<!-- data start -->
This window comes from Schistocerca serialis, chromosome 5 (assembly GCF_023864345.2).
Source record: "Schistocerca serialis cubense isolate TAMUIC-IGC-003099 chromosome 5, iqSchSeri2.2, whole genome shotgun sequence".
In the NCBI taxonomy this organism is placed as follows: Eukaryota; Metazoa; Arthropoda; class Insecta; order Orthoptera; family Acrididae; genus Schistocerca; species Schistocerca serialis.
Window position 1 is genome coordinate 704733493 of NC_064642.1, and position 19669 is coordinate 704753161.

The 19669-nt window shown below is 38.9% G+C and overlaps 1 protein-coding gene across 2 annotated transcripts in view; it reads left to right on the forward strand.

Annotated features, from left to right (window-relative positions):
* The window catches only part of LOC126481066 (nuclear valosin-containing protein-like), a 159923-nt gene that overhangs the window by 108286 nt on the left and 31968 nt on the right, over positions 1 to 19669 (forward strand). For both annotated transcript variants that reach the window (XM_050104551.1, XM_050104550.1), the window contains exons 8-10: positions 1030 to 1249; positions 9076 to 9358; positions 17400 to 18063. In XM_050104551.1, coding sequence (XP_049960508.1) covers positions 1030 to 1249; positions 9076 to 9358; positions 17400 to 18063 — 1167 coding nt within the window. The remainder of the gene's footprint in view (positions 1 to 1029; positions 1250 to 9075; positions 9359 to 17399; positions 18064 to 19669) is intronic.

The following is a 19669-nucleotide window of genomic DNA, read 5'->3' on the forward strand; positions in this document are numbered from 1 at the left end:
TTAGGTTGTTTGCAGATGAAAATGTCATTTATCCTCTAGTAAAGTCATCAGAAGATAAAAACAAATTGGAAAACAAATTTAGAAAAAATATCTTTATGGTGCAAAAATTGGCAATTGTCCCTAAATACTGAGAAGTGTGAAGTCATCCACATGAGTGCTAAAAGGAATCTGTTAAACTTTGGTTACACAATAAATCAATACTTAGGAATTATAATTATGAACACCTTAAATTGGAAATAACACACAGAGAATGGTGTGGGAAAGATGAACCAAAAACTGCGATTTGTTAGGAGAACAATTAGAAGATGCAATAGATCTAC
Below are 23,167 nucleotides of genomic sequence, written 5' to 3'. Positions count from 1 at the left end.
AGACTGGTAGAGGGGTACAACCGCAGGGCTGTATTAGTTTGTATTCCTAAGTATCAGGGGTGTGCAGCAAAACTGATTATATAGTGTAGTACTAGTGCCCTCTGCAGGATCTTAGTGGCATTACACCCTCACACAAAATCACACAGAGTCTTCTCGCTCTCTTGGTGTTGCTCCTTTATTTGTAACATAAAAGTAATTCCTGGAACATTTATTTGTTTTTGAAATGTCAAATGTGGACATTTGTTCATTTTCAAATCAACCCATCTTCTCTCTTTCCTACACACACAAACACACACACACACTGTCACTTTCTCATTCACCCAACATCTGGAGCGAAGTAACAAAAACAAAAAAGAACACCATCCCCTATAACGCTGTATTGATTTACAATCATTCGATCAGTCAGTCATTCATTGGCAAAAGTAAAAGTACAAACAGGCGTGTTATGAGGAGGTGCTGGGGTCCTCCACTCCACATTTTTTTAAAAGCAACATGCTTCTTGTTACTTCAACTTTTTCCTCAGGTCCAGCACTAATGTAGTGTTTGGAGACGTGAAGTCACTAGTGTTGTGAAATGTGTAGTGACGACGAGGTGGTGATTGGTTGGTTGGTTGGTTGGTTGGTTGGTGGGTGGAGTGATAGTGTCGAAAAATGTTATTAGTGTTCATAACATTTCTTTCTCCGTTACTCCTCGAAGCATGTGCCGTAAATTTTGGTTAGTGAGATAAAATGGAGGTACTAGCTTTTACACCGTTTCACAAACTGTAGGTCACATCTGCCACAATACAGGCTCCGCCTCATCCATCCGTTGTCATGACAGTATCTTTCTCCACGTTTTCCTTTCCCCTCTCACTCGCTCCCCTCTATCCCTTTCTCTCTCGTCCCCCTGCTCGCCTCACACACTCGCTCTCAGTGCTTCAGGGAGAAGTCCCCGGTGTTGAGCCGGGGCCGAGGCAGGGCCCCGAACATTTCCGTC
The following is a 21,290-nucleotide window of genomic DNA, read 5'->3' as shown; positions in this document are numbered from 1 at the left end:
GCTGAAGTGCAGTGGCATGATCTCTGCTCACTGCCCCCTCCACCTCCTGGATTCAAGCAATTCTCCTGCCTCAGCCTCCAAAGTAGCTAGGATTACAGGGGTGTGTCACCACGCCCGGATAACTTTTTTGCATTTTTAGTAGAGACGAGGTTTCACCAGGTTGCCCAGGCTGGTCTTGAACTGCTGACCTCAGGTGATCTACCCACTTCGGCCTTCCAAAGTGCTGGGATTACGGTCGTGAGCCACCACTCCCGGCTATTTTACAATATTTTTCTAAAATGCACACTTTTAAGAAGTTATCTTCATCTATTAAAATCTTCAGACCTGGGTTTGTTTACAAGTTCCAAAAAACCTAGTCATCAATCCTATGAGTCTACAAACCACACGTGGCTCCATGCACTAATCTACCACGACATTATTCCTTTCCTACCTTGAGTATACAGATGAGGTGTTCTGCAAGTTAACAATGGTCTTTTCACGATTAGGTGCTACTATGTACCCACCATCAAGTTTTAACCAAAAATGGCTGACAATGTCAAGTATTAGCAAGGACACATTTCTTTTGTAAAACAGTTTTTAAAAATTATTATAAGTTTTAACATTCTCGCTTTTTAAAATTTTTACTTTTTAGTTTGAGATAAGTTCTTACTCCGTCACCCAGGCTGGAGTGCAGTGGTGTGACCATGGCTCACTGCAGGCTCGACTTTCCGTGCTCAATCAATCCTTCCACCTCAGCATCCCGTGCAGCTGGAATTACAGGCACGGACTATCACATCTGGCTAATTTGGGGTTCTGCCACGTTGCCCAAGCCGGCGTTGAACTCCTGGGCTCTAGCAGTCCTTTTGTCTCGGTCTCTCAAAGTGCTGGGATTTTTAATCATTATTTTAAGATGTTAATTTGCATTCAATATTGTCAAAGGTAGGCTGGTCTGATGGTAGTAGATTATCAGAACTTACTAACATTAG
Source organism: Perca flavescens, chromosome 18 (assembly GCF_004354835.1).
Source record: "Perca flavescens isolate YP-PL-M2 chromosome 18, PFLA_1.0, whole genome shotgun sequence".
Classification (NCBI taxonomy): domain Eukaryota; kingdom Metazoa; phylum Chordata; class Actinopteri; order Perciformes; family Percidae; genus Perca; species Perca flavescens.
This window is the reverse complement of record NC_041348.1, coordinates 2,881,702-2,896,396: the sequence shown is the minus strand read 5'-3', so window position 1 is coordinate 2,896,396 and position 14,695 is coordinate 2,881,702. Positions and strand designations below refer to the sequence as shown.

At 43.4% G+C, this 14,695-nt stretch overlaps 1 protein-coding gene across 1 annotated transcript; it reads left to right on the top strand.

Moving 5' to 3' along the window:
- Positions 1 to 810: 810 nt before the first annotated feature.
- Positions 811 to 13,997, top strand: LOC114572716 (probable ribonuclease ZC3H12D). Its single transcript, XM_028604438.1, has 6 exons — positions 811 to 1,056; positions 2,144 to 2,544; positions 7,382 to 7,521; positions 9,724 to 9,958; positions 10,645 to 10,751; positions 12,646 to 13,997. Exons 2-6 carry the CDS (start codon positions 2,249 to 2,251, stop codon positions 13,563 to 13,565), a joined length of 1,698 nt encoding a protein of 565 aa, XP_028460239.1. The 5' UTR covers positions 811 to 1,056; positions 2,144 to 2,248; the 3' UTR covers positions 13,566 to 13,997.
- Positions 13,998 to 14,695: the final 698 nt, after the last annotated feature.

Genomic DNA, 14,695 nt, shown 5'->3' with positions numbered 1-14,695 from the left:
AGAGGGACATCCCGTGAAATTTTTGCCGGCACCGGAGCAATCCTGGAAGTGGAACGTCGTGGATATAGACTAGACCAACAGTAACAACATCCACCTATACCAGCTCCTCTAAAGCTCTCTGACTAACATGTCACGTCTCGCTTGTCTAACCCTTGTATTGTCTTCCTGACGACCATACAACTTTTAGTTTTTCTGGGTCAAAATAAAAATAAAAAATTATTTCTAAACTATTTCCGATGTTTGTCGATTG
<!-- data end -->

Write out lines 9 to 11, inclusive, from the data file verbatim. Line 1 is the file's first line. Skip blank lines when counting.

TTAGGTTGTTTGCAGATGAAAATGTCATTTATCCTCTAGTAAAGTCATCAGAAGATAAAAACAAATTGGAAAACAAATTTAGAAAAAATATCTTTATGGTGCAAAAATTGGCAATTGTCCCTAAATACTGAGAAGTGTGAAGTCATCCACATGAGTGCTAAAAGGAATCTGTTAAACTTTGGTTACACAATAAATCAATACTTAGGAATTATAATTATGAACACCTTAAATTGGAAATAACACACAGAGAATGGTGTGGGAAAGATGAACCAAAAACTGCGATTTGTTAGGAGAACAATTAGAAGATGCAATAGATCTAC
Below are 23,167 nucleotides of genomic sequence, written 5' to 3'. Positions count from 1 at the left end.
AGACTGGTAGAGGGGTACAACCGCAGGGCTGTATTAGTTTGTATTCCTAAGTATCAGGGGTGTGCAGCAAAACTGATTATATAGTGTAGTACTAGTGCCCTCTGCAGGATCTTAGTGGCATTACACCCTCACACAAAATCACACAGAGTCTTCTCGCTCTCTTGGTGTTGCTCCTTTATTTGTAACATAAAAGTAATTCCTGGAACATTTATTTGTTTTTGAAATGTCAAATGTGGACATTTGTTCATTTTCAAATCAACCCATCTTCTCTCTTTCCTACACACACAAACACACACACACACTGTCACTTTCTCATTCACCCAACATCTGGAGCGAAGTAACAAAAACAAAAAAGAACACCATCCCCTATAACGCTGTATTGATTTACAATCATTCGATCAGTCAGTCATTCATTGGCAAAAGTAAAAGTACAAACAGGCGTGTTATGAGGAGGTGCTGGGGTCCTCCACTCCACATTTTTTTAAAAGCAACATGCTTCTTGTTACTTCAACTTTTTCCTCAGGTCCAGCACTAATGTAGTGTTTGGAGACGTGAAGTCACTAGTGTTGTGAAATGTGTAGTGACGACGAGGTGGTGATTGGTTGGTTGGTTGGTTGGTTGGTTGGTGGGTGGAGTGATAGTGTCGAAAAATGTTATTAGTGTTCATAACATTTCTTTCTCCGTTACTCCTCGAAGCATGTGCCGTAAATTTTGGTTAGTGAGATAAAATGGAGGTACTAGCTTTTACACCGTTTCACAAACTGTAGGTCACATCTGCCACAATACAGGCTCCGCCTCATCCATCCGTTGTCATGACAGTATCTTTCTCCACGTTTTCCTTTCCCCTCTCACTCGCTCCCCTCTATCCCTTTCTCTCTCGTCCCCCTGCTCGCCTCACACACTCGCTCTCAGTGCTTCAGGGAGAAGTCCCCGGTGTTGAGCCGGGGCCGAGGCAGGGCCCCGAACATTTCCGTC